Lena said...

hi kristin!
wow, such great photos!
that just brightened up my day too.

Peg-woolinmysoup said...

Thank you for the wonderful photos. Moving Day was never like that for me, and I did it 23 times! That looks more interesting than a moving van and boxes!

Lesley (El Zed) said...

What beautiful countryside - and it looked like a great day. Lucky kids!

maryse said...

this post made me laugh out loud. thanks!

anmiryam said...

This post made me smile and wish that I could spend a day experiencing the same thing!

bob y said...

Why did the sheep cross the road?
To get to the Baa Baa Shop for a haircut!!!!!!!!!!!
Nice pictures.

WandaWoman said...

Nope, not boring at all. I enjoyed reading and watching the pictures. The sheep butt was hilarious!

Anonymous said...

OH MY THIS POST BROUGHT BACK MEMORIES!!! MY FAMILY ARE ALL CATTLE RANCHERS!!! LIKE YOU SAID YOU HAVE TWO CHOICES ON THE WAY TO MOVE, NOW DONE BY TRUCKS AND TRAILERS, BUT WHEN I WAS A WEE ONE, WE MOVED THE CATTLE BY HORSES AND DOGS....BUT I DO NOT REMEMBER SEEING SUCH BEAUTIFUL FALL SCENERY HERE IN CALIFORNIA ON OUR HERDING THE CATTLE DAY!!! THANKS FOR SHARING!

southern gal said...

WOW What an idyllic day! How you must love your life - we love your sharing it with us (well, I do)

must order my copy of the book!

Marcy said...

That was wonderful, Kristen. Thanks!

Gammy aka Peggy said...

Thank you for such lovely pictures. Makes me wish I were there. Yeah, yeah, I know, looking at pictures and walking the walk is quite different. I received my wonderful book today. Thanks!!!! I can't wait to get started with it.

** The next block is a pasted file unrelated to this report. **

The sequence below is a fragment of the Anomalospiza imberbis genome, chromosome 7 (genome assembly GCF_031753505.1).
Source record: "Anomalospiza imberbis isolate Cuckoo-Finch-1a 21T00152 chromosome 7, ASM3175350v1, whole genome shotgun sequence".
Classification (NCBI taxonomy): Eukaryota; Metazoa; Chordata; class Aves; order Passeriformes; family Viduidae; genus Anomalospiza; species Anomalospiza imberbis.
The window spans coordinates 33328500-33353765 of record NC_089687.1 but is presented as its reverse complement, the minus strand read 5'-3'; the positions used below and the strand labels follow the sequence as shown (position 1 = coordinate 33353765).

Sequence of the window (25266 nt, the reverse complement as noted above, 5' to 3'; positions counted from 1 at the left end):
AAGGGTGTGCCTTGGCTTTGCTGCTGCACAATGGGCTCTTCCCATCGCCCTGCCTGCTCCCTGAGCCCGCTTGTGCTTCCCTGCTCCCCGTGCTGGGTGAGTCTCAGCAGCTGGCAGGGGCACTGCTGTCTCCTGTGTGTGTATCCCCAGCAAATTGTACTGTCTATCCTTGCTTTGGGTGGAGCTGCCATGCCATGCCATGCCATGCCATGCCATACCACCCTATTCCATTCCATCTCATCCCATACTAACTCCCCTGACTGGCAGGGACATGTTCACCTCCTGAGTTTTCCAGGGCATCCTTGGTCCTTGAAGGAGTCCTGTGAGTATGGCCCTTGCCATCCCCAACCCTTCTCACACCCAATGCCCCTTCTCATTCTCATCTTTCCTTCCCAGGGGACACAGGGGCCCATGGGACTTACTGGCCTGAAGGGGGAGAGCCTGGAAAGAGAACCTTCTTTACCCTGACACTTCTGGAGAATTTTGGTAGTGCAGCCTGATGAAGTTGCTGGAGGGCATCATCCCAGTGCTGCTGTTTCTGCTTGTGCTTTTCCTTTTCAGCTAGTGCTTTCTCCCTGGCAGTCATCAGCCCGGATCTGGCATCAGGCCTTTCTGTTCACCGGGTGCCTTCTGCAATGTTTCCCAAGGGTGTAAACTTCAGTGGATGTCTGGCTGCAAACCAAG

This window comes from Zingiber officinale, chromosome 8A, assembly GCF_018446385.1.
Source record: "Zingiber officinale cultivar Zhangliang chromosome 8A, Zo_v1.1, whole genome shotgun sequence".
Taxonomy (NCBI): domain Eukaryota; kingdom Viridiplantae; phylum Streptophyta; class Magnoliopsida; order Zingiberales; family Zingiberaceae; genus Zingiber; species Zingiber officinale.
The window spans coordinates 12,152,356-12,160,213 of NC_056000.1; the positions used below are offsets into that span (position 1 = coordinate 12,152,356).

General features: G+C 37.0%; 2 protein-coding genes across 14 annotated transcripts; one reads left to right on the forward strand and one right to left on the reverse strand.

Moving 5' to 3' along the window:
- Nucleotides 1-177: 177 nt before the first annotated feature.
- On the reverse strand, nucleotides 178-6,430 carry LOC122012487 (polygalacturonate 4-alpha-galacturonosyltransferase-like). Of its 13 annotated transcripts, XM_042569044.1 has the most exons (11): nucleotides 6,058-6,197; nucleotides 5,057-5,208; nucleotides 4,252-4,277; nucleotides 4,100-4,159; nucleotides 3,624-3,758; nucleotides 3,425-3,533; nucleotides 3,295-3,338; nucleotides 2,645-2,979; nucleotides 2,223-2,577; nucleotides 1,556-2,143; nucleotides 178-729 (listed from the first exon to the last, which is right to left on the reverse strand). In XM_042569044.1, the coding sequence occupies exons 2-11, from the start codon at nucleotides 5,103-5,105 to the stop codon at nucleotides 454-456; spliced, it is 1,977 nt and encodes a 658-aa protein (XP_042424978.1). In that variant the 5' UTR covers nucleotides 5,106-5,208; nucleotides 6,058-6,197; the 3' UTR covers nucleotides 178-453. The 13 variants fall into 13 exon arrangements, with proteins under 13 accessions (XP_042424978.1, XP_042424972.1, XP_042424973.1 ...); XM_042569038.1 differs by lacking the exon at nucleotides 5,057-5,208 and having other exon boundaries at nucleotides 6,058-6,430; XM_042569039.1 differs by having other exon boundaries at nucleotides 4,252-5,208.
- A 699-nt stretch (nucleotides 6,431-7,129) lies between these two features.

Felicia said...

Oh, I loved that so much! I feel like I was right there with y'all. Thank you so much for taking us along with you, the farmer, the kids, and the sheep :)

marit said...

What a great adventure- and how well behaved your sheep are!!! Thank you so much for sharing, it makes me smile:-)

Snarled Yarns said...

everything I wanted to say has been said. except I am only more encouraged to get a sheep farm of my own.

knittingiris said...

Great pictures and story told here. It reminds me of seeing some sheep being herded on our way through Wyoming a couple of months ago. Wait, I think we were actually in Idaho, but anyways, we were speeding by on the highway and they were on a frontage road. I didn't have time to grab the camera but the picture is still fixed in my head. REAL cowboys on horseback even with REAL shepherd's wagons, although these were modern ones made from sheet metal on the back of trucks.
It was such a beautiful site.

Suzanne said...

Great pictures.

It was nice meeting you at the Fiber Twist on Saturday. I love the book.

Strawberry Lane said...

Through some lucky clicks, I happened upon your site. Love the photos and your story on moving the sheep. Will be checking in often !

Susanne said...

Oh my what a pastoral post! The picture of the "sheep butts" should be on a postcard-seriously!!
Just fabulous pictures, I bet Julia had a great day, looks like everyone did!

Connie said...

So cute! What a endeavor (2 miles!) to arrange the orderly movement of so many sheep.

Lynn said...

Love it!

RVFG said...
This comment has been removed by the author.
dianehk said...

Great pictures, Kristin!

It was nice to meet The Farmer in person Saturday, at last!

Mary Jane said...

What a great Shepard's post! My Aunt is a cattle rancher in Idaho, and does it just like Anon and knittingiris mentioned, with dogs and on horseback. I once went from NYC to her ranch and on a 9hr cattle drive, from Wildhorse up to Bear, by the end I was spurring the horse and yipping like the best of them! to keep those cattle from straying!
Since my uncle died, my aunt has cut back on cattle and increased her flock of sheep.
Thanks for triggering the memory. And thanks for visiting my knitted eyeball post! I have been your fan FOR EVER! I am so pleased!

bd said...

What a beautiful pictorial! Thanks for that wonderful post. It really is a lot of hard work to run a farm. People who work mostly indoors have no idea!

Lisa said...

Your post with photos was a delightful diversion. Last time I saw sheep *en masse* was in England decades ago. It is heartwarming to know this kind of thing still goes on. And right here in New England, no less. Lovely. Thank you.

June said...

Oh, how very, very cool. We enjoyed your walk and hope to see the return journey! :)